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How Will the Budget Affect the Technology Sector?

Many people have had much to say about the terms and implications of the spring Budget delivered by Chancellor of the Exchequer George Osborne on March 16 – and leaders in the UK’s tech sector have been no different. Here’s a summary of what they had to say.

Support for the Northern Powerhouse

The greater devolution that the Chancellor plans for the North has sparked hope in Matt Roberts, the CEO of Nonexecutivedirectors, an online network which brings top businesses and non-executive director candidates together.

He told Tech City News: “As part of the devolution we will hopefully see new powers given to regions in the North to enable us to have more power on key decisions”. He also gave positive talk about the pledged upgrades to the M62 and A66 roads, which he enthused will “increase the flexibility of movement across the North”.

Broad plans for broadband

Meanwhile, our co-founder Joe Giordano has had his say on the freshly-announced policies for boosting the UK’s broadband network. At ChargeApp, we know that many of the same people who can keep electronic devices’ batteries well-served with the help of our mobile app can also heavily depend on consistently fast and reliable broadband.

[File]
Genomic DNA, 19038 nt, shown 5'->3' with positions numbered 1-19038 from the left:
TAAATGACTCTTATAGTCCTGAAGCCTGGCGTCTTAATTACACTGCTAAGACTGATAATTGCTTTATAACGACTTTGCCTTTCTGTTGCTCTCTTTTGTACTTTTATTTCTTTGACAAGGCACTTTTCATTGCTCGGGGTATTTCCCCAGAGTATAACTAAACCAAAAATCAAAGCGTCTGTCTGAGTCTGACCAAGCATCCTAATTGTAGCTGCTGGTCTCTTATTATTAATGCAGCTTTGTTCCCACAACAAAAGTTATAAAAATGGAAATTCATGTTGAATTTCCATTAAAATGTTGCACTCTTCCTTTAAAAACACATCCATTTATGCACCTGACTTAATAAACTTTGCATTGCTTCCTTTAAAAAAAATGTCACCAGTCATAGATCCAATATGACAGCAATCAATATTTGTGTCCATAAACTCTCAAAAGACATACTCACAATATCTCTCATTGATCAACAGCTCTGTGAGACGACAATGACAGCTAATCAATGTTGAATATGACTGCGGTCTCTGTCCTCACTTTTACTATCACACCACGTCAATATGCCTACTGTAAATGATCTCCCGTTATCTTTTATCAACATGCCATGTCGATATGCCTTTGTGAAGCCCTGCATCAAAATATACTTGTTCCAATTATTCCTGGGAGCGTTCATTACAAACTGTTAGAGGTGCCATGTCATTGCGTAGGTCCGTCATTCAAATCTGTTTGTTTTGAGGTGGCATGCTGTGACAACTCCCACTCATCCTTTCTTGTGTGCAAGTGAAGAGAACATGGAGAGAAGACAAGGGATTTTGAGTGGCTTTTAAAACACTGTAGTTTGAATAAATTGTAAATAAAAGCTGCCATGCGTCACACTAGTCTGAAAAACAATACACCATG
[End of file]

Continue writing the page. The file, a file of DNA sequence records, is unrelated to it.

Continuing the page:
It’s unsurprising, then, that Giordano has remarked: “Our wish for better broadband to enable the benefits of the tech industry to be felt by all has been granted with the establishment of a Broadband Investment Fund, which will support the growth of alternative broadband networks.” Meanwhile, mobile networks will get a huge boost with Osborne’s promised delivery of a 5G strategy in 2017.

Lower corporation tax for SMEs

The government will further help the tech sector to form new businesses and encourage those businesses to grow. To be more exact, corporation tax is set to be cut for SMEs. Erki Kert, CEO of Big Data Scoring, has said that, in revealing this, “the government has further acknowledged the valuable contribution tech startups make to the UK economy”.

Kert observed: “The UK has cultivated a hub of technology innovation in London that attracts talent from all over Europe. This fast-growth sector creates jobs and is making positive contributions to the economy.” He noted his own company’s move to London from elsewhere in Europe, an example of the capital’s strong pull for tech firms.

Looking at the bigger picture

A variety of tech players have summarised the impact of the Budget on the country’s tech sector as a whole. In doing this, Marc Defosse, managing director at Ribbonfish, has expressed his hope that “the new high-speed rail lines will enable us to service clients better throughout the country”, adding that “Crossrail 2, in addition to the Elizabeth Line, will open up a pool of talent by providing an easier and quicker commute within the capital”.

Meanwhile, Laundrapp CEO Ed Relf has said that the to-be-enacted tax cuts and abolished business rates should lead to more jobs and innovation, not to mention “help Britain ‘put stability first’ and remain one of the world’s fastest growing economies”.